The Metropolitan Police Bureau (MPB) says nine groups are facing prosecution for staging protests and "car mob" rallies in defiance of the emergency law this month.
The police are proceeding with legal action against nine groups of protesters: the United Front of Thammasat and Demonstration which held a rally on July 2; the Thai Mai Thon protests on July 3, 10, 11; the Prachachon Khon Thai rallies on July 3 and 10; the car mob rallies organised by red-shirt activist Sombat Boonngamanong on July 3 and 10.
The others are the Mok Luang Rim Nam group rally on July 3; the Bangkok Sandbox protest on July 6; the rally led by vocational students on July 9; the Free Youth gathering on July 18; and the protests engineered by the Mu Ban Thalufa on July 22 and 24.
Pol Maj Gen Piya Tawichai, the MPB deputy commissioner, said yesterday 172 protesters are facing charges under the decree in connection with protests in Bangkok.
Phahonyothin, Phyathai and Nang Loeng stations will investigate other protest activities led by the Mu Ban Thalufa and the so-called "Harley motorbike mob" on July 23 and 25.
Separate investigations are also under way into rallies at Lat Phrao intersection, Victory Monument and outside Government House. Evidence was being gathered to seek prosecution against protesters at those events. The protesters will be summonsed to hear over 20 charges. Pol Maj Gen Piya insisted people had the right to free speech and to assemble. Doing so, however, must not infringe on the rights of others or defame them.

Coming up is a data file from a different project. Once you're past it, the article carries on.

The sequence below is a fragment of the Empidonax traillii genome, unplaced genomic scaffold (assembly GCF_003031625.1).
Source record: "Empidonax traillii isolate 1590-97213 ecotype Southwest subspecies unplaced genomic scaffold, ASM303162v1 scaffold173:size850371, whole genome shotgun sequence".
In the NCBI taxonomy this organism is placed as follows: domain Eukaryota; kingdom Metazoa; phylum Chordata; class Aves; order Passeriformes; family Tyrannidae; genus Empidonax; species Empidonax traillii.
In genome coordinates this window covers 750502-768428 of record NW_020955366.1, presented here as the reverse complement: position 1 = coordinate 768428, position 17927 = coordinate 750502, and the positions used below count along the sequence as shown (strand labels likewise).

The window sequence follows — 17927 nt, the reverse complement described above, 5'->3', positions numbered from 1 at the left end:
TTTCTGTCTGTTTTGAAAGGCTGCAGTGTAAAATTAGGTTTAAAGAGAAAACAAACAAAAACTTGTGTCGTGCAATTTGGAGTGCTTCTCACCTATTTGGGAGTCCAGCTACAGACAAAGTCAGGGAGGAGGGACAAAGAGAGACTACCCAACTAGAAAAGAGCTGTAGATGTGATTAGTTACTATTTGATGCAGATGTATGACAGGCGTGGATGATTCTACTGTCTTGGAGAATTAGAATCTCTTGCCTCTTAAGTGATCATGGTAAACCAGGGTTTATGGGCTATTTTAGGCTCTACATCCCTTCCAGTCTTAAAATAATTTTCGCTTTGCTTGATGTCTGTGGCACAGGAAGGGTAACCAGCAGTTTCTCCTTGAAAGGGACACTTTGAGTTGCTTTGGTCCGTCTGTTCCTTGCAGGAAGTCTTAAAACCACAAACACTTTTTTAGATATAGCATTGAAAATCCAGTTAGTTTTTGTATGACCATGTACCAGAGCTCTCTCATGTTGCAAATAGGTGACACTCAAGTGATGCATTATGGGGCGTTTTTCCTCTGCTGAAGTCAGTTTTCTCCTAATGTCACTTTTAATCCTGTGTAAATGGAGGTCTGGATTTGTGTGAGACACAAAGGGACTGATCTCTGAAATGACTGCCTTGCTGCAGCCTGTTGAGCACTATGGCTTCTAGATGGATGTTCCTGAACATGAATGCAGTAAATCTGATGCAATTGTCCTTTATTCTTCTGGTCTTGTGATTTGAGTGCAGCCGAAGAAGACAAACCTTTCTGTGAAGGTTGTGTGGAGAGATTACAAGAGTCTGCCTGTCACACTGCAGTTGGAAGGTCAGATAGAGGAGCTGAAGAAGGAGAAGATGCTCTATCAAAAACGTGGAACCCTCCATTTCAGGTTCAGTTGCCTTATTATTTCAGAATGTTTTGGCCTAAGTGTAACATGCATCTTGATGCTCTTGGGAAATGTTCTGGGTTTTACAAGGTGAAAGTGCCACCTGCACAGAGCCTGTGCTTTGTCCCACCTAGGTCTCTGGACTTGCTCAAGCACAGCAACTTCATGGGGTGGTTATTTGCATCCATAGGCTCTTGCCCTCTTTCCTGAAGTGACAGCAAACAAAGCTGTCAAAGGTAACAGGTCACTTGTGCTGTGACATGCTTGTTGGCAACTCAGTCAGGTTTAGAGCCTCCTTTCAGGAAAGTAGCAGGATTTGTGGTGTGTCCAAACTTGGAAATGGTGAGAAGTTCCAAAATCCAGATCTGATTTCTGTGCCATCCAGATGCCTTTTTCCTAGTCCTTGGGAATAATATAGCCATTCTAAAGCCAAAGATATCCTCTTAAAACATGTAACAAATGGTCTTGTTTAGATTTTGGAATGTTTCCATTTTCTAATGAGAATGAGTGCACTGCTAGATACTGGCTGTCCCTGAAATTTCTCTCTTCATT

Yesterday, a car mob rally was held at Phetkasem road and ended at the Wong Wian Yai roundabout in Thon Buri in the evening.
On Saturday, a gathering by a group of vocational students is planned at the Democracy Monument. The group is calling for Prime Minister Prayut Chan-o-cha's resignation.
Police said that during car mob rallies, vehicles honked their horns, disturbing people nearby and other motorists. The rally participants are also accused of causing heavy traffic congestion.
Pol Maj Gen Piya added the protests may pose a danger to public health under the emergency decree as they could spread diseases, including Covid-19. Acts resulting in mass transmission of a disease are also punishable under the Communicable Disease Act, he said.